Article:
AtkinsRealis to sell Linxon joint venture after beating earnings expectations

AtkinsRealis to sell Linxon joint venture after beating earnings expectations

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MONTREAL — AtkinsRealis chief executive Ian Edwards announced the engineering firm is looking to sell its money-losing joint venture with Hitachi Energy after beating earnings expectations and notching a record services backlog last quarter.

The CEO said the company formerly known as SNC-Lavalin plans to explore the sale of its stake in Linxon, which focuses on electrical substations, to a third party.

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“Linxon’s business model for fixed-priced installation projects no longer fits with the strategy of the go-forward business of AtkinsRealis, and therefore we have agreed with our partner Hitachi Energy that we will look to exit our shareholding,” Edwards told analysts on a conference call Friday to discuss the company’s latest results.

He said it was too early to comment on how long the process will take.

The Linxon segment recorded an adjusted loss of $2.1 million in AtkinsRealis’s fourth quarter.

In July, the company announced a deal to sell its Scandinavian engineering business, Systra Group, to a French consulting firm for 80 million pounds — about $137 million. The deal marked the first big move under a strategic revamp as the firm looks to sharpen its game as a pure-play engineering firm in green energy and infrastructure.

AtkinsRealis earned a $90-million profit in the quarter ended Dec. 31 versus a loss of more than $54 million in the same period a year earlier. It also boosted the backlog of its services business by more than $1 billion from the third quarter to a new high of $13.7 billion.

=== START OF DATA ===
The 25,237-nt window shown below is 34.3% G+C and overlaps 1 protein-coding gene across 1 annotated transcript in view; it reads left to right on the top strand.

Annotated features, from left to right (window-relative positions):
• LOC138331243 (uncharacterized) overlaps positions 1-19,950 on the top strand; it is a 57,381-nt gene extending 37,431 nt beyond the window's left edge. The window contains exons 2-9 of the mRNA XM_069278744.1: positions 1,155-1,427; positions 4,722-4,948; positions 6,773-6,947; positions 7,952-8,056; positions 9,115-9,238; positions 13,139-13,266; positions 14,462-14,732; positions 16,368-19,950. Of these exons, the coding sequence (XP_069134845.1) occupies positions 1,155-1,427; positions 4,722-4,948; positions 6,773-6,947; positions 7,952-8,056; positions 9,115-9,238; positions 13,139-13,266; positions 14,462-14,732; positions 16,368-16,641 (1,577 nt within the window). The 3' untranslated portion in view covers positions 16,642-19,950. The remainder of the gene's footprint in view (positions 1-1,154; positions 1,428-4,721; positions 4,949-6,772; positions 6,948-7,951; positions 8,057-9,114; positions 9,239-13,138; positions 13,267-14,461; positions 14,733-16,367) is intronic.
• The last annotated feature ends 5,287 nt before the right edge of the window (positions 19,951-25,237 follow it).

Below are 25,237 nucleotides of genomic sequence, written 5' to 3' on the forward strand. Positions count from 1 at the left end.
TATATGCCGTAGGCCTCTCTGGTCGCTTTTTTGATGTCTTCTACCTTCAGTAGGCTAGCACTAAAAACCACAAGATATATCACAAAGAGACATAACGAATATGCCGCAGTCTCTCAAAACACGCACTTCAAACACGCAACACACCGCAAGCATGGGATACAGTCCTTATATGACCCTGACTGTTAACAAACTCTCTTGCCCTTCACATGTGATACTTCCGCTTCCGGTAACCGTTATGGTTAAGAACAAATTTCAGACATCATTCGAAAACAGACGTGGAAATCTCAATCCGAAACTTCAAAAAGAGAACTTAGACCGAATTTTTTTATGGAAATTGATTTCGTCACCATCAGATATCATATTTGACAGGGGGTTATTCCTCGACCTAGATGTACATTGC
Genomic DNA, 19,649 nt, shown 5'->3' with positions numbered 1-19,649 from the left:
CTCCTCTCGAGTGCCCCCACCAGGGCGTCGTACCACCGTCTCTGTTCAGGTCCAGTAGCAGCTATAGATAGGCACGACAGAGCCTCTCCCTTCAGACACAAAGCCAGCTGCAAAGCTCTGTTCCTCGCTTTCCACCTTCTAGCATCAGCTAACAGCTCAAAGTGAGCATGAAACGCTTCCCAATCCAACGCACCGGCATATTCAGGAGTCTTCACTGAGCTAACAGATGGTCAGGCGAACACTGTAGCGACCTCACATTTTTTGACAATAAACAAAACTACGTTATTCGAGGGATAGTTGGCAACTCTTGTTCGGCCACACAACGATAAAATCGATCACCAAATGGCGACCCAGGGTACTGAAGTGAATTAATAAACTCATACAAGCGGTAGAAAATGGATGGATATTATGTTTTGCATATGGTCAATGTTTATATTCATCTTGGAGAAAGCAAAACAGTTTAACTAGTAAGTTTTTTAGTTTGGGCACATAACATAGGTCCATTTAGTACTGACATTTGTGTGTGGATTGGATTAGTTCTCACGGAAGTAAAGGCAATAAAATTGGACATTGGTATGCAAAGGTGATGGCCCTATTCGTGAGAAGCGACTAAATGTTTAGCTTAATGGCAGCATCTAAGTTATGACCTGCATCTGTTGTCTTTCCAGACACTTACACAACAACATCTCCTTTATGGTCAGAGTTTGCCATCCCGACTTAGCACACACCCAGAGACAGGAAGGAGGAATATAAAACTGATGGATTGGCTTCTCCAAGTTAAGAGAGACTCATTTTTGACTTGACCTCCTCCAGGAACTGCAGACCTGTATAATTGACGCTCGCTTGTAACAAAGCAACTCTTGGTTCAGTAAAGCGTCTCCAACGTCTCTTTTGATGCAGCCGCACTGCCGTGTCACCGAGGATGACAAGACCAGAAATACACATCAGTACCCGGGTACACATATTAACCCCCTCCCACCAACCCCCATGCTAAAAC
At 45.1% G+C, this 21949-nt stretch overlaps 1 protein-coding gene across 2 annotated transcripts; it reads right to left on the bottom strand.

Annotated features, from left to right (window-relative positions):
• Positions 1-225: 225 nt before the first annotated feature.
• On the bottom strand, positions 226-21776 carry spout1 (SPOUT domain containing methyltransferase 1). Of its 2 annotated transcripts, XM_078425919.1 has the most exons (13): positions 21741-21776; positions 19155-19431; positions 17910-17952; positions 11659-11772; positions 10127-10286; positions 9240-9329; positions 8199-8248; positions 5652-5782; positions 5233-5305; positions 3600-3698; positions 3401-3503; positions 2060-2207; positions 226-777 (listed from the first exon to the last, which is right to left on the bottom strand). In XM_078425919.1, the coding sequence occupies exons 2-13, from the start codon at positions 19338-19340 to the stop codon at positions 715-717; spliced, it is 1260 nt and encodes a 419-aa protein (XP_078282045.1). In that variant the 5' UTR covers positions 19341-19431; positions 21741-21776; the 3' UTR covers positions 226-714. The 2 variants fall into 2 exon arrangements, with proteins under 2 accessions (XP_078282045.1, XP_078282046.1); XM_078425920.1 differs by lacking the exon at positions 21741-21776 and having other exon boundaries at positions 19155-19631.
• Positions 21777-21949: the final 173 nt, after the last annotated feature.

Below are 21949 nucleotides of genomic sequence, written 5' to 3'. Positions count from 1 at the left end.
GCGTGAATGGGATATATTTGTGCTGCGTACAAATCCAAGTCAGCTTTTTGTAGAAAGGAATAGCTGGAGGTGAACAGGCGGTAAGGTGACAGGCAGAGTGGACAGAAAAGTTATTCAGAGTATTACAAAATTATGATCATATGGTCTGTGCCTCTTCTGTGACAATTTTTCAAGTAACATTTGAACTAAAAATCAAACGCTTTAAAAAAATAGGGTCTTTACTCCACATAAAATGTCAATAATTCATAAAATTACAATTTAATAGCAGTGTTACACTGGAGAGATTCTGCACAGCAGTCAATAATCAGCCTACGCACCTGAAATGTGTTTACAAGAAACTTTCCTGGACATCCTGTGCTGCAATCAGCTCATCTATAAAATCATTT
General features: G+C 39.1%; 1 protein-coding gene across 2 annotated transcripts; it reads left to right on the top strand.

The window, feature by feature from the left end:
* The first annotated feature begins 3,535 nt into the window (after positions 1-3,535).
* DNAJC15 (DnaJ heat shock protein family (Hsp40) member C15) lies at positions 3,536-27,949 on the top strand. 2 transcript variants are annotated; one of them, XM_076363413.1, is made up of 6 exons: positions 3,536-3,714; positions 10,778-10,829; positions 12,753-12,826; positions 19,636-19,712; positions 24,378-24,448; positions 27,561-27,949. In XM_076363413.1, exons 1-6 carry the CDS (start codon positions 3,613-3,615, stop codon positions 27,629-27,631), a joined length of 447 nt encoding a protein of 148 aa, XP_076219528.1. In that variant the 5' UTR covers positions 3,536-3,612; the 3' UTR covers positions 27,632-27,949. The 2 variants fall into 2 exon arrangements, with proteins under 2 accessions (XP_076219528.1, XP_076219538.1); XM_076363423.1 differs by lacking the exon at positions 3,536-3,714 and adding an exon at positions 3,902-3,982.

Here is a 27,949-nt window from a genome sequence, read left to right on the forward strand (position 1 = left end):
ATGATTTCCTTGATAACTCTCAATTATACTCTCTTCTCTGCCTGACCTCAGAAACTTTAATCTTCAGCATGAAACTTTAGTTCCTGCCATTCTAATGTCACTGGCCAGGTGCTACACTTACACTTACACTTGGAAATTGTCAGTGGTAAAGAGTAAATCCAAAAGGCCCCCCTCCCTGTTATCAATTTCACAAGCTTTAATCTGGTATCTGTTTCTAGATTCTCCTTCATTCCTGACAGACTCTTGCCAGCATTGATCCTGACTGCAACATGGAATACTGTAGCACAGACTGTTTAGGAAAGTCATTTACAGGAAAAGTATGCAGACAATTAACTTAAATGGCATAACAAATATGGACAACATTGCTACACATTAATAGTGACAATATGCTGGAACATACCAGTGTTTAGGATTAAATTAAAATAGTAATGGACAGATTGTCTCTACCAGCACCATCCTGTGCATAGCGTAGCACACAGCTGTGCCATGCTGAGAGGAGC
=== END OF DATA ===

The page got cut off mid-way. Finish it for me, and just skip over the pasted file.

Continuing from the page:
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The fresh contracts behind that sum include an AtkinsRealis-led consortium deal worth $750 million to extend the life of a Romanian nuclear reactor, services to enhance runway safety at the Miami airport and an agreement to modernize Montreal’s Saint-Jerome hospital.

Under Edwards’ stewardship since June 2019, AtkinsRealis has shifted its focus to engineering and consulting services and away from lump-sum projects — fixed-price contracts under which the company must foot the bill for cost overruns.

However, three so-called lump-sum turnkey construction contracts continue to plague its business: Toronto’s Eglinton Crosstown light-rail transit system, Ottawa’s Trillium Line and the greater Montreal area’s REM light-rail network extension.

Last quarter, losses in the lump-sum turnkey segment amounted to $23.6 million, smaller than the $150.2-million loss from the same period the year before.

The loss was lower because it relates to administrative tasks, permitting, testing and driver training, executives said.

In its fourth quarter, AtkinsRealis reported that revenue rose 20 per cent to $2.28 billion from $1.90 billion a year earlier.

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The result included professional services and project management revenue of $2.22 billion, up from $1.85 billion a year earlier, while revenue from the company’s capital investments totalled $64.1 million, up from $49.4 million a year ago.

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On an adjusted basis, the company’s professional services and project management business earned 45 cents per diluted share in its latest quarter compared with a loss of 19 cents per share a year earlier.

The result beat analysts’ expectations of 40 cents per share, according to financial markets data firm Refinitiv.

This report by The Canadian Press was first published March 1, 2024.

Companies in this story: (TSX:ATRL)

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